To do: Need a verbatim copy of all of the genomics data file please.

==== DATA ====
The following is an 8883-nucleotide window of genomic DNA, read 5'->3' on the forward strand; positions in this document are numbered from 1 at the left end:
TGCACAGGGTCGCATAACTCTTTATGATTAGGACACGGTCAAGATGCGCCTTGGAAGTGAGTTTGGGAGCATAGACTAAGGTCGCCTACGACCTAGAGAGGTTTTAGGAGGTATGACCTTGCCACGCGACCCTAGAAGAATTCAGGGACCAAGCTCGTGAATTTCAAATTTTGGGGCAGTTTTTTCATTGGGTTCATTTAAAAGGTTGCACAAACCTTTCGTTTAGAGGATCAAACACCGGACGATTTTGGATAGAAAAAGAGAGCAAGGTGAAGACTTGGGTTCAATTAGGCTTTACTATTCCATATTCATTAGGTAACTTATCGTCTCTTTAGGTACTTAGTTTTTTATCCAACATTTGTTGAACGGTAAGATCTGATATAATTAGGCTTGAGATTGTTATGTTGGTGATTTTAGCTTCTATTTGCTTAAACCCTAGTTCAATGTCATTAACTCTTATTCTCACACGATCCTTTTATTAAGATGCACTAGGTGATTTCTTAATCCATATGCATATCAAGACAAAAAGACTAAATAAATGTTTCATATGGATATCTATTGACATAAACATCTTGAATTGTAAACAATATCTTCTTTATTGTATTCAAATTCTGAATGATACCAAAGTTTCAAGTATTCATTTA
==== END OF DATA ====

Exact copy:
The following is an 8883-nucleotide window of genomic DNA, read 5'->3' on the forward strand; positions in this document are numbered from 1 at the left end:
TGCACAGGGTCGCATAACTCTTTATGATTAGGACACGGTCAAGATGCGCCTTGGAAGTGAGTTTGGGAGCATAGACTAAGGTCGCCTACGACCTAGAGAGGTTTTAGGAGGTATGACCTTGCCACGCGACCCTAGAAGAATTCAGGGACCAAGCTCGTGAATTTCAAATTTTGGGGCAGTTTTTTCATTGGGTTCATTTAAAAGGTTGCACAAACCTTTCGTTTAGAGGATCAAACACCGGACGATTTTGGATAGAAAAAGAGAGCAAGGTGAAGACTTGGGTTCAATTAGGCTTTACTATTCCATATTCATTAGGTAACTTATCGTCTCTTTAGGTACTTAGTTTTTTATCCAACATTTGTTGAACGGTAAGATCTGATATAATTAGGCTTGAGATTGTTATGTTGGTGATTTTAGCTTCTATTTGCTTAAACCCTAGTTCAATGTCATTAACTCTTATTCTCACACGATCCTTTTATTAAGATGCACTAGGTGATTTCTTAATCCATATGCATATCAAGACAAAAAGACTAAATAAATGTTTCATATGGATATCTATTGACATAAACATCTTGAATTGTAAACAATATCTTCTTTATTGTATTCAAATTCTGAATGATACCAAAGTTTCAAGTATTCATTTA